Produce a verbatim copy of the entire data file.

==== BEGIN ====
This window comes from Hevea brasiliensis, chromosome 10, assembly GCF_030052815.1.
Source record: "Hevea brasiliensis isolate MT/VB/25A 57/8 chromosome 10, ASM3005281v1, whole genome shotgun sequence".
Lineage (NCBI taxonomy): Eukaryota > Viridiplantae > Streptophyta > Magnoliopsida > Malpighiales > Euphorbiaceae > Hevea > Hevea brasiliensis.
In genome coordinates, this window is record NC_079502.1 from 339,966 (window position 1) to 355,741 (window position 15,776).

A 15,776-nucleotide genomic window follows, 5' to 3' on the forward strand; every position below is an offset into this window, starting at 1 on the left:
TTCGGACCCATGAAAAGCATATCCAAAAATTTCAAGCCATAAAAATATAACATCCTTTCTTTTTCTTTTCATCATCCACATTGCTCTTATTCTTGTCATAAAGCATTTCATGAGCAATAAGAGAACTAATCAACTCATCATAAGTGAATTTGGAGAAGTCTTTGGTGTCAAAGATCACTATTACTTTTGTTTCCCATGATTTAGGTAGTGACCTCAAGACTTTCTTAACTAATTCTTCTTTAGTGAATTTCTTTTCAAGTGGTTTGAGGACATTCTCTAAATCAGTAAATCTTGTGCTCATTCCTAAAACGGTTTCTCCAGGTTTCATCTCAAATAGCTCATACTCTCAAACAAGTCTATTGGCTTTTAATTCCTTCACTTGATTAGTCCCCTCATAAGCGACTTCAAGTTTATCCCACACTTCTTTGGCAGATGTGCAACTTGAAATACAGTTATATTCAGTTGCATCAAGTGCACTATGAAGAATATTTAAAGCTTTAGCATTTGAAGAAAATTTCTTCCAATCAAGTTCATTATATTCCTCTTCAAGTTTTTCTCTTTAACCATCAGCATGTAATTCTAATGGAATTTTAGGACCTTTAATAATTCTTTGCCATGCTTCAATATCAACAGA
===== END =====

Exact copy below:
This window comes from Hevea brasiliensis, chromosome 10, assembly GCF_030052815.1.
Source record: "Hevea brasiliensis isolate MT/VB/25A 57/8 chromosome 10, ASM3005281v1, whole genome shotgun sequence".
Lineage (NCBI taxonomy): Eukaryota > Viridiplantae > Streptophyta > Magnoliopsida > Malpighiales > Euphorbiaceae > Hevea > Hevea brasiliensis.
In genome coordinates, this window is record NC_079502.1 from 339,966 (window position 1) to 355,741 (window position 15,776).

A 15,776-nucleotide genomic window follows, 5' to 3' on the forward strand; every position below is an offset into this window, starting at 1 on the left:
TTCGGACCCATGAAAAGCATATCCAAAAATTTCAAGCCATAAAAATATAACATCCTTTCTTTTTCTTTTCATCATCCACATTGCTCTTATTCTTGTCATAAAGCATTTCATGAGCAATAAGAGAACTAATCAACTCATCATAAGTGAATTTGGAGAAGTCTTTGGTGTCAAAGATCACTATTACTTTTGTTTCCCATGATTTAGGTAGTGACCTCAAGACTTTCTTAACTAATTCTTCTTTAGTGAATTTCTTTTCAAGTGGTTTGAGGACATTCTCTAAATCAGTAAATCTTGTGCTCATTCCTAAAACGGTTTCTCCAGGTTTCATCTCAAATAGCTCATACTCTCAAACAAGTCTATTGGCTTTTAATTCCTTCACTTGATTAGTCCCCTCATAAGCGACTTCAAGTTTATCCCACACTTCTTTGGCAGATGTGCAACTTGAAATACAGTTATATTCAGTTGCATCAAGTGCACTATGAAGAATATTTAAAGCTTTAGCATTTGAAGAAAATTTCTTCCAATCAAGTTCATTATATTCCTCTTCAAGTTTTTCTCTTTAACCATCAGCATGTAATTCTAATGGAATTTTAGGACCTTTAATAATTCTTTGCCATGCTTCAATATCAACAGA